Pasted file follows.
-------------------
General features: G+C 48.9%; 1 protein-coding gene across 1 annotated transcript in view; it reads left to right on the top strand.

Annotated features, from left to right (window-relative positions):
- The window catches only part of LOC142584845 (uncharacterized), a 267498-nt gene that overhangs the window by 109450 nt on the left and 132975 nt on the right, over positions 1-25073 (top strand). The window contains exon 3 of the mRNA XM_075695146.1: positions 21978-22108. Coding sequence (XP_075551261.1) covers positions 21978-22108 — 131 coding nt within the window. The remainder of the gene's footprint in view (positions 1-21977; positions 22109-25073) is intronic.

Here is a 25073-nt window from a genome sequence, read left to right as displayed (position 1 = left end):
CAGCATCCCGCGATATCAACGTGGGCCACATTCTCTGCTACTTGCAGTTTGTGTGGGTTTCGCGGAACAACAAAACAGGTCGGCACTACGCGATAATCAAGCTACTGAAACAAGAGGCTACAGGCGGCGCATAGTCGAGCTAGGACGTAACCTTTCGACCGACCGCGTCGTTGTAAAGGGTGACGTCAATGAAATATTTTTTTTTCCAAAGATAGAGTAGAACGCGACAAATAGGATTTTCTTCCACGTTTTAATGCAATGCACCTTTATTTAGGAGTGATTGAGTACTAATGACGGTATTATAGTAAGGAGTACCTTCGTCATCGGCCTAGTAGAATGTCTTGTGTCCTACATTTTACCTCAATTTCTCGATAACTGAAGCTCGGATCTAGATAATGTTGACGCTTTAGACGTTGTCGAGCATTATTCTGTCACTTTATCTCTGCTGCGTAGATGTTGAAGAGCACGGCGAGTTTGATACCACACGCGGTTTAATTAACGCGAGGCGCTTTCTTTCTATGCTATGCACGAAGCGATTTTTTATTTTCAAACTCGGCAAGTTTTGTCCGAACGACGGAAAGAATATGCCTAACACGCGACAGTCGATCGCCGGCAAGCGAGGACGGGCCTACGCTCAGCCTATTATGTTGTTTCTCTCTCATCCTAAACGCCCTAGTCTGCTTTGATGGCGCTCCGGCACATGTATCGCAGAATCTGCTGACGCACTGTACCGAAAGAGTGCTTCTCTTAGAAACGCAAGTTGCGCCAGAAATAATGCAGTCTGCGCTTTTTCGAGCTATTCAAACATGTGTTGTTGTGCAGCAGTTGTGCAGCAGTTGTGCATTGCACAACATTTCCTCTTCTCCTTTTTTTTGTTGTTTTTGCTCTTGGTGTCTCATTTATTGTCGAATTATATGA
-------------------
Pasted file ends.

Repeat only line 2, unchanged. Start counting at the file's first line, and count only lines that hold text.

Annotated features, from left to right (window-relative positions):